Saturday, March 29, 2014

Climate Chaos: here now, gonna get worse, lots worse

So let's squander hundreds of millions on unnecessary highway boondoggles like the Bridgeasaurus instead of on things that will help our living children and their kids avoid the worst!  Because, for the highway and sprawl lobby, Gordon Gekko always says it best:  "Greed is Good" -- and it's nothing but the greed of the well off today that keeps us chasing the chimera of "growth." 

Best new thing in Salem in a long while -- join in!

Of course, the deeper answer is to stop wasting resources and reducing learning by laying aside the obsolete agricultural era school year model ... All schools should be year-round, with abundant breaks to allow play and rejuvenation, but no extended stopping, as we do now with summer break.  But the program below is a welcome and wonderful response to the problem of the traditional school calendar, and will help bring critical skills into the schools.

From: "Salem Harvest" <>
Date: March 29, 2014 at 9:13:19 PDT
Subject: Community Garden Opportunity

Happy Spring!

Salem Harvest volunteers have a unique opportunity this summer that not only can help alleviate hunger in the long term but can also help you learn a skill as well – gardening. 

 Programs to combat hunger, such as Marion-Polk Food Share, are finding they need to do more than simply provide food to people.  They need to help teach people how to grow their own food.  Thus, they are getting involved in various community garden projects.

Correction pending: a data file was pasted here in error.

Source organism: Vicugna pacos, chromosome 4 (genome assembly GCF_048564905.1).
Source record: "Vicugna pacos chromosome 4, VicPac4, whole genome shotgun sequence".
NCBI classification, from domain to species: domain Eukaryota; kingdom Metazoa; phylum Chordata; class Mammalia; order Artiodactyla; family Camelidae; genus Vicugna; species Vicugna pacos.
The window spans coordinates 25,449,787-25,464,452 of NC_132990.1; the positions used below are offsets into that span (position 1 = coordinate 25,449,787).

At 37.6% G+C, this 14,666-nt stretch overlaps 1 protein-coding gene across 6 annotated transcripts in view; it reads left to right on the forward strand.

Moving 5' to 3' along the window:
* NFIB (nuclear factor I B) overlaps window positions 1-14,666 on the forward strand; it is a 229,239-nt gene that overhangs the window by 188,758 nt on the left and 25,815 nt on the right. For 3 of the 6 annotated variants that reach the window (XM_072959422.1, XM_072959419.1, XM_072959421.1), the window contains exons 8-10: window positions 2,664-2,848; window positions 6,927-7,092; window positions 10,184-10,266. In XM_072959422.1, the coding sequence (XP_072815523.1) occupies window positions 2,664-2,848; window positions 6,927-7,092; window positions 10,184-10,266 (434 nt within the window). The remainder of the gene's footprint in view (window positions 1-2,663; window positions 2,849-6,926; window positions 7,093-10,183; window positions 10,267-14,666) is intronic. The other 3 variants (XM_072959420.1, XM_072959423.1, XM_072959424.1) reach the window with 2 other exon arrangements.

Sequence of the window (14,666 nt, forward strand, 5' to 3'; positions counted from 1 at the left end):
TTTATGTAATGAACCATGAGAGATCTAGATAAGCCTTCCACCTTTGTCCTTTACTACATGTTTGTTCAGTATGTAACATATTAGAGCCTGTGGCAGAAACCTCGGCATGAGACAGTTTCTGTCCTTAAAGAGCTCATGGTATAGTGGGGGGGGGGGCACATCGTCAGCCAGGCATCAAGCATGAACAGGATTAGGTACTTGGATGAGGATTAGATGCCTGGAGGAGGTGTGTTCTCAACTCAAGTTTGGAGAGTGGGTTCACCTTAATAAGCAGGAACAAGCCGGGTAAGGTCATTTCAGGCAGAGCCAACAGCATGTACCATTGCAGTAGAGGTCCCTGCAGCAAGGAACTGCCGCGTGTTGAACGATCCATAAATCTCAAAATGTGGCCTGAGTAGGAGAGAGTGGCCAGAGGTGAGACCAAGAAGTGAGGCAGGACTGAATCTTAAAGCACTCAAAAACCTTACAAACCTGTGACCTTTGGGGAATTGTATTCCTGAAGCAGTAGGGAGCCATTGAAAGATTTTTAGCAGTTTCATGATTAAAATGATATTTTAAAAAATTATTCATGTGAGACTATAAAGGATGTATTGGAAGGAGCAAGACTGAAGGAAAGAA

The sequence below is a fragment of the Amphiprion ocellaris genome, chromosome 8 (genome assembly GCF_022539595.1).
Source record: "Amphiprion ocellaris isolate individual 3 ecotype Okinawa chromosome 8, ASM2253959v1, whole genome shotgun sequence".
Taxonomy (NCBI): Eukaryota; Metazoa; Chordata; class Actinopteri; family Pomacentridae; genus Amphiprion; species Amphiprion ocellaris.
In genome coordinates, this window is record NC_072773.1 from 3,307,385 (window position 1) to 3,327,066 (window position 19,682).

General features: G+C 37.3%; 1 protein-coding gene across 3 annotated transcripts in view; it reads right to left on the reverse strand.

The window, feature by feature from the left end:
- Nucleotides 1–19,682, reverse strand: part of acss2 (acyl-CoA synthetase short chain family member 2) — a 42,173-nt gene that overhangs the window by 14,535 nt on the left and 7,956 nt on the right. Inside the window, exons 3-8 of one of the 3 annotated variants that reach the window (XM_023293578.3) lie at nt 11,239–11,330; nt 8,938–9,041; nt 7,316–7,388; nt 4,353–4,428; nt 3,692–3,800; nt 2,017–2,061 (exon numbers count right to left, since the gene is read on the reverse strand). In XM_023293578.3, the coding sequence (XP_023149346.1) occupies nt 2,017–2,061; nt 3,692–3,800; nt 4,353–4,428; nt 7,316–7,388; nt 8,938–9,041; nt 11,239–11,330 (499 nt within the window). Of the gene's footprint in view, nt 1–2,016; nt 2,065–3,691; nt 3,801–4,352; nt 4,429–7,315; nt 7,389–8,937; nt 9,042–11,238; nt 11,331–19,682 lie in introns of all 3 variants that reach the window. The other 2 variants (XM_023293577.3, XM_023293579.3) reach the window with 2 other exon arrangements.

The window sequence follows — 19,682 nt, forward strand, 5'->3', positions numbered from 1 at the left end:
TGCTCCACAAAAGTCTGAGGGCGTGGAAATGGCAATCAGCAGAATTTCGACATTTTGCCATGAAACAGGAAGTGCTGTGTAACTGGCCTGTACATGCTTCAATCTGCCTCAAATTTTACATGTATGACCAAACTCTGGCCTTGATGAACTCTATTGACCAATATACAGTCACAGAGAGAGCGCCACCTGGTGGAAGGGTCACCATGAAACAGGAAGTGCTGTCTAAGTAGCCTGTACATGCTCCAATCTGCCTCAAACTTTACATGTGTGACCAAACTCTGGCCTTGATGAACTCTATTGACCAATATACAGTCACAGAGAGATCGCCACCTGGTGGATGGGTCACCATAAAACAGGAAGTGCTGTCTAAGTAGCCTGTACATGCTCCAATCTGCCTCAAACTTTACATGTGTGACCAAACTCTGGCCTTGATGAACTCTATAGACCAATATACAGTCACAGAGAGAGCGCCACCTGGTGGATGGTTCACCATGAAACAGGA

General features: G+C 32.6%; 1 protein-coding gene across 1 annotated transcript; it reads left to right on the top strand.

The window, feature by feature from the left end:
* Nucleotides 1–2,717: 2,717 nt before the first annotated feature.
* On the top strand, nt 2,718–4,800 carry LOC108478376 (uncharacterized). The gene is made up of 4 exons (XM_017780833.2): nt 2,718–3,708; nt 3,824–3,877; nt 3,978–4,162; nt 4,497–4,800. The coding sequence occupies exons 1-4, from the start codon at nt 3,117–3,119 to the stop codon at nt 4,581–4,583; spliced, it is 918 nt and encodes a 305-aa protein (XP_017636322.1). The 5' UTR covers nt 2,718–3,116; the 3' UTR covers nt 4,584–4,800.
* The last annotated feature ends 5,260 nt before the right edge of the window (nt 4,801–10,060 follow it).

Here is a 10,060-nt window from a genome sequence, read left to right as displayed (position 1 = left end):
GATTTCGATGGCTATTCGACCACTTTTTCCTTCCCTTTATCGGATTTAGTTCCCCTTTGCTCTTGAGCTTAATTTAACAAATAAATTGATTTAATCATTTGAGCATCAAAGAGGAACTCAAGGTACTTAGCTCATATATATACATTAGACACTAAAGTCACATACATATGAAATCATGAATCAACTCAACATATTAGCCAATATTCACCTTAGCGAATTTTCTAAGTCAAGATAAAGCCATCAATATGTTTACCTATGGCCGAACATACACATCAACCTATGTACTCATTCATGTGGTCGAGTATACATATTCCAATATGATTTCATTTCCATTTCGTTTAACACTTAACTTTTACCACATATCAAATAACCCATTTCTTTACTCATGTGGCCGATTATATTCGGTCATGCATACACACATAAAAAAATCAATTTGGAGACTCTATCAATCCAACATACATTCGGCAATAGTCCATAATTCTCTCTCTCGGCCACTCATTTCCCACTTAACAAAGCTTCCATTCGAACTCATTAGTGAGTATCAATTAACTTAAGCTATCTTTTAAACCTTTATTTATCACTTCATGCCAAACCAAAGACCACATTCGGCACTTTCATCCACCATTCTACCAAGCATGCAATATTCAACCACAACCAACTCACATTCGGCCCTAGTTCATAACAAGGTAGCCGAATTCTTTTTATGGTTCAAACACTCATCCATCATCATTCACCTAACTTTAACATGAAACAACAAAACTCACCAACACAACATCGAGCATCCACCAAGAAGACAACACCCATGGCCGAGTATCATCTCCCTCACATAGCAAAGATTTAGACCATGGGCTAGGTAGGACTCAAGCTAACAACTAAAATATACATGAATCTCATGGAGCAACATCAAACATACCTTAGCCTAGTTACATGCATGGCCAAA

Three years ago the Salem-Keizer Education Foundation started a program of after-school garden clubs.  They now have gardens at more than a half dozen schools in Salem.  But they face a major challenge in how to take care of those gardens during the summer, when the schools are not in session.

To tend these community gardens over the summer, the Salem-Keizer Education Foundation, the OSU Marion County Master Gardeners, and Salem Harvest are coming together.  It is planned that for each garden there will be a team of two Master Gardeners and three volunteers so that not all members of the team would have to attend each week. Although it will differ with each garden, it is anticipated that each garden team would maintain and harvest from its garden once a week from mid-June through August at a time that best suits the members of the team.

There are seven schools with community gardens that will need looking after this summer:

Grant Elementary
Highland Elementary
Washington Elementary
McKinley Elementary
Parrish Middle School
Waldo Middle School
Houck Middle School

One of the goals of SKEF's school gardens program is to encourage the students and their families to be involved in the gardens over the summer.  To that end, the Master Gardeners are going to work with the students during the spring session of the after-school garden clubs, for ten weeks beginning the week of April 1st.  The hope is that the personal relationships developed in the spring will translate into the students and families being more motivated to come to the garden in the summer.  Salem Harvest volunteers will be welcome to become involved during the spring session as well, not only to develop personal relationships with the students but also to get in on the initial phases of the gardening process, however, completely optional.

This project is a good way to contribute to the community while at the same time learning more about gardening.  Kids are of course welcome, actually encouraged to participate! 

If you are interested in joining us, please contact me at –OR-
Salem-Keizer Education Foundation, Chelsey Thomsen at –OR-
OSU Marion County Master Gardeners, Bill and Carol Sutkus at

Looking forward to seeing you this summer,

Elise Bauman,
Salem Harvest, President